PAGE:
Sign up ×
Stack Overflow is a community of 4.7 million programmers, just like you, helping each other. Join them; it only takes a minute:

I would have dared say that the numeric values computed by Fortran and C++ would be way more similar. However, from what I am experiencing, it turns out that the calculated numbers start to diverge after too few decimal digits. I have come across this problem during the process of porting some legacy code from the former language to the latter. The original Fortran 77 code...


  M = 2
  ROUND = 1
  DENOMINATOR = 0.7714+0.2286*(ROUND**3.82)

... outputs 0.842201471328735, while its C++ equivalent...

int m = 2;
int round = 1;
long double numerator = 5.0 / pow((m-1)+pow(1.3, m), 1.8);
long double denominator = 0.7714 + 0.2286 * pow(round, 3.82);
std::cout << std::setiosflags(std::ios::fixed) << std::setprecision(15)
          << numerator/denominator << std::endl;

... returns 0.842201286195064. That is, the computed values are equal only up to the sixth decimal. Although not particularly a Fortran advocator, I feel inclined to consider its results as the 'correct' ones, given its legitimate reputation of number cruncher. However, I am intrigued about the cause of this difference between the computed values. Does anyone know what the reason for this discrepancy could be?

share|improve this question
1 – anon May 3 '10 at 10:40
C++ result is more correct 0.8422012861950640318689334181 – J.F. Sebastian May 3 '10 at 10:45
Maybe you could print out some intermediate values in both sets of code. – Mark Rushakoff May 3 '10 at 10:45
gfortran -fdefault-real-8 produces the same result as C++. – J.F. Sebastian May 3 '10 at 10:54
Fortran's reputation for number-crunching was based on speed, not accuracy. The numerics model in C and C++ is actually stricter (and lots of other related issues are a bit tighter in C and C++, like literals being double-precision by default as you saw here). – Stephen Canon May 3 '10 at 15:02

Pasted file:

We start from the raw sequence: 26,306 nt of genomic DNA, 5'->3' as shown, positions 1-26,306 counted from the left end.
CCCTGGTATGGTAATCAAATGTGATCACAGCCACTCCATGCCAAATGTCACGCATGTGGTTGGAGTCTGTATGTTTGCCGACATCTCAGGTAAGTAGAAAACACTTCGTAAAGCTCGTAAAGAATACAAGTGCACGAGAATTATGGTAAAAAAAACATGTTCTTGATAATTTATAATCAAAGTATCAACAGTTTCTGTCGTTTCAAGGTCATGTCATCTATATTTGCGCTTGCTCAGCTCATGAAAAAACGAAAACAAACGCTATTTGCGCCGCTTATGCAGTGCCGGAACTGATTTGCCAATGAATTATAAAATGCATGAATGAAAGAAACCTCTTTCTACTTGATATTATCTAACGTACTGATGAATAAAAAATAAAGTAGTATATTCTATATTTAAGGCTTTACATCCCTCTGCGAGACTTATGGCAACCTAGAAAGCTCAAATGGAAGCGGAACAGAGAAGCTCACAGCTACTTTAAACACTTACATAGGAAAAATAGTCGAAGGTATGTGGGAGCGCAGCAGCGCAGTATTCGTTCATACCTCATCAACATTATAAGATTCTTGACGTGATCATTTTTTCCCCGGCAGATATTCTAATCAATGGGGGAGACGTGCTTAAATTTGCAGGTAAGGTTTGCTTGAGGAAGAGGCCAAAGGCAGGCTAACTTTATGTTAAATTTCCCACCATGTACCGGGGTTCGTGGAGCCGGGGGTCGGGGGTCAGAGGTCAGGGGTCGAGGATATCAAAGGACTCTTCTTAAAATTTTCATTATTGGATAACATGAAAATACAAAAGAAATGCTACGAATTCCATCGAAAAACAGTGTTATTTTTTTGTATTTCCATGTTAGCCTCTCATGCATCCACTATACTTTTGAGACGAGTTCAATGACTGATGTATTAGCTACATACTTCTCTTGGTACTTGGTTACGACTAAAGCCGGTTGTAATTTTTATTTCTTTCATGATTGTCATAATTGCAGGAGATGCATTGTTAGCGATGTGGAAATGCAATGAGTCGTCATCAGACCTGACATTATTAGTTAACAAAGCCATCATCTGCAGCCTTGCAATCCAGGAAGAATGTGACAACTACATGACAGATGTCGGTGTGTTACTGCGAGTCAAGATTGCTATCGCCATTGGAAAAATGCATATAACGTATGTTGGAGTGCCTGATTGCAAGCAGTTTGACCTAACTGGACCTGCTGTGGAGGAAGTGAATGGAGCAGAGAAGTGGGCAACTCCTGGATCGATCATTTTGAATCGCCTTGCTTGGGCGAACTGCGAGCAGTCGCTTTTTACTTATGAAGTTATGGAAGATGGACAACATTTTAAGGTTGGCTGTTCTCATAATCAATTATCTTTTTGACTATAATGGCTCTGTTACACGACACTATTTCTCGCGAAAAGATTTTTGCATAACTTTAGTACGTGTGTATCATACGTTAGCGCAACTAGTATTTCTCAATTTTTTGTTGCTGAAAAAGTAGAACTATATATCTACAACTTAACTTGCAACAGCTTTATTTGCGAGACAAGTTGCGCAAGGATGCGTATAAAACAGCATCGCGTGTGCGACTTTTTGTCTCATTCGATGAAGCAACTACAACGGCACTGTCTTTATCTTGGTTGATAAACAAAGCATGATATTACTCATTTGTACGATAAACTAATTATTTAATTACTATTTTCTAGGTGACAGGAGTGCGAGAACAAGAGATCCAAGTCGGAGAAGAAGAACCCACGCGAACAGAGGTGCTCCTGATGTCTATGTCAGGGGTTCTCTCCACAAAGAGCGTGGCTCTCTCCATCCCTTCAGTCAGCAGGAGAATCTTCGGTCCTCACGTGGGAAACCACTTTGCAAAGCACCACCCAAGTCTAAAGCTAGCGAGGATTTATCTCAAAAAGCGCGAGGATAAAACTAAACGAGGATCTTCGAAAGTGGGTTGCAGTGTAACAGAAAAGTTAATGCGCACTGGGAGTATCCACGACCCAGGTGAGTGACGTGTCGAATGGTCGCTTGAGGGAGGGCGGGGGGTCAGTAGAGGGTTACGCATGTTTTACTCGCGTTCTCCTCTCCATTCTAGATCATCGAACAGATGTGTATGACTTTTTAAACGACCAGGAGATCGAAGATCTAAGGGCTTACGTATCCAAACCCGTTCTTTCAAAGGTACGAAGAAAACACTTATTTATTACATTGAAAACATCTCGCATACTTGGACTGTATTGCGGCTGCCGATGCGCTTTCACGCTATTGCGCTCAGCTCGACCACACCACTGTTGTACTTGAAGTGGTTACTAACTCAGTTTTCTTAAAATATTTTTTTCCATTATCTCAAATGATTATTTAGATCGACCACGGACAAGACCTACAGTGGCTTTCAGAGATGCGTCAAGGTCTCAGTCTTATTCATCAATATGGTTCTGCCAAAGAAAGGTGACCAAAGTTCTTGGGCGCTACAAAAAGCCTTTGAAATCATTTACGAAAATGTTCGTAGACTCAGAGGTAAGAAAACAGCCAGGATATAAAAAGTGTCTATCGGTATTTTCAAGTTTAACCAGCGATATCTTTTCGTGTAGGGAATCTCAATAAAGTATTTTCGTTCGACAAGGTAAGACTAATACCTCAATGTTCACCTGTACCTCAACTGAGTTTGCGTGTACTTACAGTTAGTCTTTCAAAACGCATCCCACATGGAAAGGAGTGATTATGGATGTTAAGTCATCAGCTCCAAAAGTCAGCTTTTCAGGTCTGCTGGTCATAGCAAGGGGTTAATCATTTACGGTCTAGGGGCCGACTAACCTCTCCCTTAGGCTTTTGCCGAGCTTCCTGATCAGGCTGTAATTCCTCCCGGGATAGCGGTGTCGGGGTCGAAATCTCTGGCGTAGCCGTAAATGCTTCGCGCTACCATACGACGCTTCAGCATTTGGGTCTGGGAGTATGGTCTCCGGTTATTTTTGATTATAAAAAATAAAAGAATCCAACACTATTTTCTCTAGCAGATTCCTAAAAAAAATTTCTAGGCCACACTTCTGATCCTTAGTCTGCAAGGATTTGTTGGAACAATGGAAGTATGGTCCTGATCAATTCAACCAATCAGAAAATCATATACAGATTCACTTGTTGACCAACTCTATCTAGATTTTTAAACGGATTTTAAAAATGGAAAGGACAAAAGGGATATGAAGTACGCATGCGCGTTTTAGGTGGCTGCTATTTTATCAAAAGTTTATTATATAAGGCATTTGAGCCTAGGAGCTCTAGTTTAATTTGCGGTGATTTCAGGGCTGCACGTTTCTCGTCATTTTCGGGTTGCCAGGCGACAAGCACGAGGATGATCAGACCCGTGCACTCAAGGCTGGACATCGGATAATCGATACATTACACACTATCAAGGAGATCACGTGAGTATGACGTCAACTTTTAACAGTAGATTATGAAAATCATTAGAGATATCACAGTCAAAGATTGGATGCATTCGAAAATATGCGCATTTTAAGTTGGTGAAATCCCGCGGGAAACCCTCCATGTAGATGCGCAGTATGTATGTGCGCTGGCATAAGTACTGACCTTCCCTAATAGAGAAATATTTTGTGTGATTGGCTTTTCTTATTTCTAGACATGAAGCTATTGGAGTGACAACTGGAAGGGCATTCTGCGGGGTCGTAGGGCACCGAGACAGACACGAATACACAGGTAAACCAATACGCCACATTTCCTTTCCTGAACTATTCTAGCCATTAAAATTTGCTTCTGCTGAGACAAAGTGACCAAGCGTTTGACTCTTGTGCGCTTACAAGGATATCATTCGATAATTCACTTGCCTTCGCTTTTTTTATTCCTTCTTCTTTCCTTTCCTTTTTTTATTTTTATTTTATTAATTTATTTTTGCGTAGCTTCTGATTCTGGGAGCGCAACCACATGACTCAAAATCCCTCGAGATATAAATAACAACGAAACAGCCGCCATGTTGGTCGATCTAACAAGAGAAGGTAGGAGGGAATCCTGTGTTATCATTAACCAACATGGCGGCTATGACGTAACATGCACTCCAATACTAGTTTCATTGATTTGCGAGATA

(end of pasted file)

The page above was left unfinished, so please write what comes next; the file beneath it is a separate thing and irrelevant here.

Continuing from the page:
1 Answer 1

up vote 11 down vote accepted

In Fortran, by default, floating point literals are single precision, whereas in C/C++ they are double precision.

Thus, in your Fortran code, the expression for calculating NUMERATOR is done in single precision; it is only converted to double precision when assigning the final result to the NUMERATOR variable.

And the same thing for the expression calculating the value that is assigned to the DENOMINATOR variable.

share|improve this answer
Exactly. This is a common mistake -- the expression on the right hand side doesn't "know" that variable on the left is double precision. The FORTRAN 77 way to specify that a float constant is double precision is to add the suffix "D0" -- try that adding that to the legacy FORTRAN code. – M. S. B. May 3 '10 at 11:35
Thanks you both. Also, just for reference purposes, and as J.F. Sebastian has pointed out, -fdefault-real-8 can be used when compiling with gfortran in order to use double precision floating point literals. – plok May 3 '10 at 11:38
I know this is an old thread, but I learnt something very valuable today which fixes a discrepancy we have in our code. Thanks @M.S.B. for the "D0" tip. – KVM Aug 6 '14 at 15:53

Your Answer


By posting your answer, you agree to the privacy policy and terms of service.

Not the answer you're looking for? Browse other questions tagged or ask your own question.